Book X Canto I – III S2 Death bowed his sovereign head in cold assent.mp3
Stanza 2, Page 636-637
Death bowed his sovereign head in cold assent:
“I give to thee, saved from death and poignant fate
Whatever once the living Satyavan
Desired in his heart for Savitri.
Bright noons I give thee and unwounded dawns,
Daughters of thy own shape in heart and mind,
Fair hero sons and sweetness undisturbed
Of union with thy husband dear and true.
And thou shalt harvest in thy joyful house
Felicity of thy surrounded eves.
Love shall bind by thee many gathered hearts.
The opposite sweetness in thy days shall meet
Of tender service to thy life's desired
And loving empire over all thy loved,
Two poles of bliss made one, O Savitri.
Return, O child, to thy forsaken earth.”
Book X Canto I – III S3 Then Death once more sent forth his angry cry.mp3
Stanza 3, Page 637
Then Death sent forth once more his angry cry,
As chides a lion his escaping prey:
“What knowst thou of earth's rich and changing life
Who thinkst that one man dead all joy must cease?
Hope not to be unhappy till the end:
For grief dies soon in the tired human heart;
Soon other guests the empty chambers fill.
A transient painting on a holiday's floor
Traced for a moment's beauty love was made.
Or if a voyager on the eternal trail,
Its objects fluent change in its embrace
Like waves to a swimmer upon infinite seas.”
Book X Canto I – III S4 The mortal led, the god and spirit obeyed.mp3
Stanza 4, Page 639-640
The mortal led, the god and spirit obeyed
And she behind was leader of their march
And they in front were followers of her will.
Onward they journeyed through the drifting ways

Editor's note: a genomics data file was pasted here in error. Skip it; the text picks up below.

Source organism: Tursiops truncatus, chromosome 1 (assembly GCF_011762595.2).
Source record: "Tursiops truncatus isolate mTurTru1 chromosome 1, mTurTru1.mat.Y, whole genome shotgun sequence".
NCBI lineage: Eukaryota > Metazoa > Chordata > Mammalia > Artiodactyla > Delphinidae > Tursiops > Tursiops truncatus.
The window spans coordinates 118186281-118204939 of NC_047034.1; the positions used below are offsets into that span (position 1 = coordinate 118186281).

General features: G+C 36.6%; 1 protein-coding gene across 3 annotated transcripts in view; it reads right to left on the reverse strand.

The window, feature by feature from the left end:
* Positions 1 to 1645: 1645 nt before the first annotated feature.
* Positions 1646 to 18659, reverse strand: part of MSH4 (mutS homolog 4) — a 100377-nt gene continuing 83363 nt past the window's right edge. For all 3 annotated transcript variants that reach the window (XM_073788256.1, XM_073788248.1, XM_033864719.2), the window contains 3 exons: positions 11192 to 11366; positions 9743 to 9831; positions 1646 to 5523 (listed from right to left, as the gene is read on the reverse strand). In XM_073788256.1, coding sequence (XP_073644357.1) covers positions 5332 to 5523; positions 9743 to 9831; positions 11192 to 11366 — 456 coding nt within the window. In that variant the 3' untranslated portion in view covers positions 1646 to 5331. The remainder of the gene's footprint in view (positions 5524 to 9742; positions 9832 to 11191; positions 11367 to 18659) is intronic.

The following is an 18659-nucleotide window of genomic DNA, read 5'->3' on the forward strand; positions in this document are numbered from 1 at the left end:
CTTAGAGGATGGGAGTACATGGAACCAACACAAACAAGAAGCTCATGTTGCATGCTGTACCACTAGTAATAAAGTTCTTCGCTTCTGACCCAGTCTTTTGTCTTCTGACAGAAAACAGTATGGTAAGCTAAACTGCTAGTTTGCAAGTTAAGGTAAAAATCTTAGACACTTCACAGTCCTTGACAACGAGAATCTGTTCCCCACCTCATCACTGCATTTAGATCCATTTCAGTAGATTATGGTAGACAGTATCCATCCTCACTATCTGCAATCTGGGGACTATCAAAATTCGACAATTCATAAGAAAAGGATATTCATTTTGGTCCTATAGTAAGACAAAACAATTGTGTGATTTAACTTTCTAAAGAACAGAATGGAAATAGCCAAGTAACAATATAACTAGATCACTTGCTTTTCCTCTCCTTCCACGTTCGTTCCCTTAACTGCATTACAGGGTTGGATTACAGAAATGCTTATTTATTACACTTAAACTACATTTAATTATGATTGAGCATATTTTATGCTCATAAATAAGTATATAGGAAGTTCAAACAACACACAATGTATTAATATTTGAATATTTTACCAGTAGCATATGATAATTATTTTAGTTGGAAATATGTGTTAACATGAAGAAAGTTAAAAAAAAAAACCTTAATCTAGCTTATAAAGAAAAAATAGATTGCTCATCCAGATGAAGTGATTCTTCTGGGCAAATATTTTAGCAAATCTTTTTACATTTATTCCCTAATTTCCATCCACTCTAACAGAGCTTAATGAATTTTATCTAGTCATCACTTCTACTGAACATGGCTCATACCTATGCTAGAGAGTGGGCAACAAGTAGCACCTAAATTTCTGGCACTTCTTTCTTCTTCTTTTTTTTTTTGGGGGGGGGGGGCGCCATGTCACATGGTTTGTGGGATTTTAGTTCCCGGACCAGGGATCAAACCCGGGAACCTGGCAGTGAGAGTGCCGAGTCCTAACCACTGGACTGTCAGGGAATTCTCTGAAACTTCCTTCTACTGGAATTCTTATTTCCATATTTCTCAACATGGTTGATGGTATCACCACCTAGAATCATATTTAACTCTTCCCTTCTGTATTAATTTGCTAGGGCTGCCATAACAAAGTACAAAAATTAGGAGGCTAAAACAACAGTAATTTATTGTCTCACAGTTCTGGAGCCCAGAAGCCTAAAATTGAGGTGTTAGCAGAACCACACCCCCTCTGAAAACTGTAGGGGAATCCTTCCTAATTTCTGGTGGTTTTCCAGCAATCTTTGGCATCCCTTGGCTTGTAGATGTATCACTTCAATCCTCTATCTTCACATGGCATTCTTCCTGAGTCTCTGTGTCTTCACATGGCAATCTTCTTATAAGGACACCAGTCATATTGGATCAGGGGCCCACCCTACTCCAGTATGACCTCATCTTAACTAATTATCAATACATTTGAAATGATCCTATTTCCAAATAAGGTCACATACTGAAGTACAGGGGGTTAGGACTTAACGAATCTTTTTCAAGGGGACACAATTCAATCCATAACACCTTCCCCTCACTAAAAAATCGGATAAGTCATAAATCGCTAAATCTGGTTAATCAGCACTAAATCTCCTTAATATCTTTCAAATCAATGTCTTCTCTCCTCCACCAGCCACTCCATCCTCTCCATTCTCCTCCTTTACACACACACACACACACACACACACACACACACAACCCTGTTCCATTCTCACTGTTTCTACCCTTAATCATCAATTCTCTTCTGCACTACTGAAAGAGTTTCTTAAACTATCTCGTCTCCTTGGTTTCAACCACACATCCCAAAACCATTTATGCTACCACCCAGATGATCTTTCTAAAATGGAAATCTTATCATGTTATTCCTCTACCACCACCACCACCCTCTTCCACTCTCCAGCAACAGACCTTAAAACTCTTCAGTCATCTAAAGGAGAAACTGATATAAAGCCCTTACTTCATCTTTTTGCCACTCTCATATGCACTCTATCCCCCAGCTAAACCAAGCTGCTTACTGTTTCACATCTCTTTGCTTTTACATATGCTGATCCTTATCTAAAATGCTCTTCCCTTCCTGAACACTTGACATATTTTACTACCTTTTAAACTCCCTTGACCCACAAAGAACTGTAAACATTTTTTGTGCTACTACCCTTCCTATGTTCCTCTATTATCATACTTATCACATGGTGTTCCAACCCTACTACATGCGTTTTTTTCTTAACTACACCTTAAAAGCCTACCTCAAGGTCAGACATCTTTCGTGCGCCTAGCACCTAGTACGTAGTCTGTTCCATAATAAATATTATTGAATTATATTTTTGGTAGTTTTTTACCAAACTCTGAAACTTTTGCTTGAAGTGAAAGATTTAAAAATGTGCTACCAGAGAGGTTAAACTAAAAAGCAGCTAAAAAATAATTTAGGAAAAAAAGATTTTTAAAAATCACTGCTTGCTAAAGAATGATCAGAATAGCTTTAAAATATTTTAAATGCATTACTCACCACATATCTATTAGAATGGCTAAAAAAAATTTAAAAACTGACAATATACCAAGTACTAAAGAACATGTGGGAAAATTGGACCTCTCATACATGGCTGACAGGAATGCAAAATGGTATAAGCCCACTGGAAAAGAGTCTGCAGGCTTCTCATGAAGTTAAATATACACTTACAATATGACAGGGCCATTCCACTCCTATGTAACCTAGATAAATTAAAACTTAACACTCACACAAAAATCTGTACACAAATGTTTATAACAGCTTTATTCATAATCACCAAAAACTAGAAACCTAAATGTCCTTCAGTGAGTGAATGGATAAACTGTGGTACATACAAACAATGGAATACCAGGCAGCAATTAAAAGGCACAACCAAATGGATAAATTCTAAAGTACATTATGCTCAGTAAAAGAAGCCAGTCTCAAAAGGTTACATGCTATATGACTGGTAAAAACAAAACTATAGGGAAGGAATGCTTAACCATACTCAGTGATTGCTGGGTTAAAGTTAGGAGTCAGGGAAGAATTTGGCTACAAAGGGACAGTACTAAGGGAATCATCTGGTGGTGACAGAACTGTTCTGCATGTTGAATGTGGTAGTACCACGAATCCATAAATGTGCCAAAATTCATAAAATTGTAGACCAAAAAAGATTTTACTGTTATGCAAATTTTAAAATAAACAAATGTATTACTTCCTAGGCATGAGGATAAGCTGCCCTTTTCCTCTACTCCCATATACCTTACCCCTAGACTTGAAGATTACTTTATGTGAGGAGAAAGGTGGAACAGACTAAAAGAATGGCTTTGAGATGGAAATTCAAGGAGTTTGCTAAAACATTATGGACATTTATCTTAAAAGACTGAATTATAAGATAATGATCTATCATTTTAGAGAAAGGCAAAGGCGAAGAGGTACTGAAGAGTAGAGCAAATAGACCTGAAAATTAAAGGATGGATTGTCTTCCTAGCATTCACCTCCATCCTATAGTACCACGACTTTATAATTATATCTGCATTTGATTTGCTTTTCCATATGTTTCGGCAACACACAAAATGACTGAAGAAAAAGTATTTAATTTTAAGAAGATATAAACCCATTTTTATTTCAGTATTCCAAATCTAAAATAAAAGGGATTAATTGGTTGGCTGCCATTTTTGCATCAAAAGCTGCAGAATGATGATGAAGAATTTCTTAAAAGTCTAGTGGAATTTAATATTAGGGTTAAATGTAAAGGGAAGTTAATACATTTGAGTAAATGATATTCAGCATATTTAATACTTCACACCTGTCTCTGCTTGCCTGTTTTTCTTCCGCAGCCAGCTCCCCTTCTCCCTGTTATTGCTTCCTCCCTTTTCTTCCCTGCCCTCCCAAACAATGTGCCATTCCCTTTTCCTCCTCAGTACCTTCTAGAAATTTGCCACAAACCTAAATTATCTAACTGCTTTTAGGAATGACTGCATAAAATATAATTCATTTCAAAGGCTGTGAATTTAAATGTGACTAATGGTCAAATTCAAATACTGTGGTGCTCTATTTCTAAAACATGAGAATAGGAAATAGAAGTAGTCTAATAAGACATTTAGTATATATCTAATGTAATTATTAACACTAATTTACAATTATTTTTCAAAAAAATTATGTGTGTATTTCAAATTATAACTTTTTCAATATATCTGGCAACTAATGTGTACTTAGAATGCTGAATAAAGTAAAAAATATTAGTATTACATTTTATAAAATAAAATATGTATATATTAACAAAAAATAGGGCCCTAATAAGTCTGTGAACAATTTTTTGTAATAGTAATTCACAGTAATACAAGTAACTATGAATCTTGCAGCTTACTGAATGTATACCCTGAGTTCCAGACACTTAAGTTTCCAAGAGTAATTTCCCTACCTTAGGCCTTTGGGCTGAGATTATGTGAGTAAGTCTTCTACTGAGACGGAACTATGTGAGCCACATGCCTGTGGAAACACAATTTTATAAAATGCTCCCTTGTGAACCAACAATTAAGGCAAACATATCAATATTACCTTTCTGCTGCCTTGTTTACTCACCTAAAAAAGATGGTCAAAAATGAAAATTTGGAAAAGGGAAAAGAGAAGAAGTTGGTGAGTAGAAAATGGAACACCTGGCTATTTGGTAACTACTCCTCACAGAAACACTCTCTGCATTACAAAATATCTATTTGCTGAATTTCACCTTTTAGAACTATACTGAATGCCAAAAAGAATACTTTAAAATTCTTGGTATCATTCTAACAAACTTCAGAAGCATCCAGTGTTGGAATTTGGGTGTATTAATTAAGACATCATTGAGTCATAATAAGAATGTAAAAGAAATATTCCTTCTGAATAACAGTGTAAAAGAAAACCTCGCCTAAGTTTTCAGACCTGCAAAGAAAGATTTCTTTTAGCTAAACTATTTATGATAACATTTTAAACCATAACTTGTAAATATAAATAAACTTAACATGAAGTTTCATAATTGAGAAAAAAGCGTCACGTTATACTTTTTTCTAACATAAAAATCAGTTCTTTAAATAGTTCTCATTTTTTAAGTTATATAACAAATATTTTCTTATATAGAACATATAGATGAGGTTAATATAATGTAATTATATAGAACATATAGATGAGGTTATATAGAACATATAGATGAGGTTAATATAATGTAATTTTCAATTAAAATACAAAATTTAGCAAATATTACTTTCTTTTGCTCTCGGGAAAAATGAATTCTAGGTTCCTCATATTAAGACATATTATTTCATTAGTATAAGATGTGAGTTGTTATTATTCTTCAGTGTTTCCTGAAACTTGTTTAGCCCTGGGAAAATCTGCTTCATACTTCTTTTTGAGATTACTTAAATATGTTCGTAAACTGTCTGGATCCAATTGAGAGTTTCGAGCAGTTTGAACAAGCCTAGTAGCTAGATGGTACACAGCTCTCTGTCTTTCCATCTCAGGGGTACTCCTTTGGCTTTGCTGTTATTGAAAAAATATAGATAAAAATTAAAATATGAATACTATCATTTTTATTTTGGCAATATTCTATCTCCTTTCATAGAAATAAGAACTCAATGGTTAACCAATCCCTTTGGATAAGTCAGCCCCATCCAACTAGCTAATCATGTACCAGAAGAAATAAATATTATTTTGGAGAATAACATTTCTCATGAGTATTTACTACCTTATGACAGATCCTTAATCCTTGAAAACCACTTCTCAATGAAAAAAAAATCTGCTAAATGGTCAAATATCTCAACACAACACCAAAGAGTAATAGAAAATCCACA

Vaguely companioned by the glimmering mists.
But faster now all fled as if perturbed
Escaping from the clearness of her soul.
A heaven-bird upon jewelled wings of wind
Borne like a coloured and embosomed fire,
By spirits carried in a pearl-hued cave,
On through the enchanted dimness moved her soul.
Book X Canto IV S3 Then rang again a deeper cry of Death.mp3
Stanza 3, Page 649-650
Then rang again a deeper cry of Death.
As if beneath its weight of sterile law
Oppressed by its own obstinate meaningless will,
Disdainful, weary and compassionate,
It kept no more its old intolerant sound,
But seemed like life's in her unnumbered paths
Toiling for ever and achieving nought
Because of birth and change, her mortal powers
By which she lasts, around the term-posts fixed
Turning of a wide circling aimless race
Whose course for ever speeds and is the same.
In its long play with Fate and Chance and Time
Assured of the game's vanity lost or won,
Crushed by its load of ignorance and doubt
Which knowledge seems to increase and growth to enlarge,
The earth-mind sinks and it despairs and looks
Old, weary and discouraged on its work.
Yet was all nothing then or vainly achieved?
Some great thing has been done, some light, some power
Delivered from the huge Inconscient's grasp:
It has emerged from night; it sees its dawns
Circling for ever though no dawn can stay.
This change was in the godhead's far-flung voice;
His form of dread was altered and admitted
Our transient effort at eternity,
Yet flung vast doubts of what might else have been
On grandiose hints of an impossible day.
Book X Canto IV S2 But Savitri answered to the sophist God.mp3
Stanza 2, Page 647-648
But Savitri answered to the sophist God:
“Once more wilt thou call Light to blind Truth's eyes,
Make Knowledge a catch of the snare of Ignorance
And the Word a dart to slay my living soul?
Offer, O King, thy boons to tired spirits
And hearts that could not bear the wounds of Time,
Let those who were tied to body and to mind,
Tear off those bonds and flee into white calm
Crying for a refuge from the play of God.
Surely thy boons are great since thou art He!
But how shall I seek rest in endless peace
Who house the mighty Mother's violent force,
Her vision turned to read the enigmaed world,
Her will tempered in the blaze of Wisdom's sun
And the flaming silence of her heart of love?
The world is a spiritual paradox
Invented by a need in the Unseen,
A poor translation to the creature's sense
Of That which for ever exceeds idea and speech,
A symbol of what can never be symbolised,
A language mispronounced, misspelt, yet true.
Its powers have come from the eternal heights
And plunged into the inconscient dim Abyss
And risen from it to do their marvellous work.
The soul is a figure of the Unmanifest,
The mind labours to think the Unthinkable,
The life to call the Immortal into birth,
The body to enshrine the Illimitable.
The world is not cut off from Truth and God.